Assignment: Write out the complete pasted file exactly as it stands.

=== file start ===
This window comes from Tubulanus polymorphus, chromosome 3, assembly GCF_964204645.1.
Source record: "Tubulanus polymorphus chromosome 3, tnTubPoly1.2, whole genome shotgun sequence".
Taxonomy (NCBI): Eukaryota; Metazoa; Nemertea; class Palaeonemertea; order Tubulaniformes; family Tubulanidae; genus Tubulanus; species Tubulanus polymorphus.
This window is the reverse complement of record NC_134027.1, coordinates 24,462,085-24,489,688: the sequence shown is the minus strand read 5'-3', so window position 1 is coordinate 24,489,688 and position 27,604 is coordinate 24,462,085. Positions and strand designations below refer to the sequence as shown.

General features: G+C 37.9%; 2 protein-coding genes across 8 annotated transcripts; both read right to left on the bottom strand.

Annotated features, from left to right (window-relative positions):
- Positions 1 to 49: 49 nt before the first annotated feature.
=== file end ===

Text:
This window comes from Tubulanus polymorphus, chromosome 3, assembly GCF_964204645.1.
Source record: "Tubulanus polymorphus chromosome 3, tnTubPoly1.2, whole genome shotgun sequence".
Taxonomy (NCBI): Eukaryota; Metazoa; Nemertea; class Palaeonemertea; order Tubulaniformes; family Tubulanidae; genus Tubulanus; species Tubulanus polymorphus.
This window is the reverse complement of record NC_134027.1, coordinates 24,462,085-24,489,688: the sequence shown is the minus strand read 5'-3', so window position 1 is coordinate 24,489,688 and position 27,604 is coordinate 24,462,085. Positions and strand designations below refer to the sequence as shown.

General features: G+C 37.9%; 2 protein-coding genes across 8 annotated transcripts; both read right to left on the bottom strand.

Annotated features, from left to right (window-relative positions):
- Positions 1 to 49: 49 nt before the first annotated feature.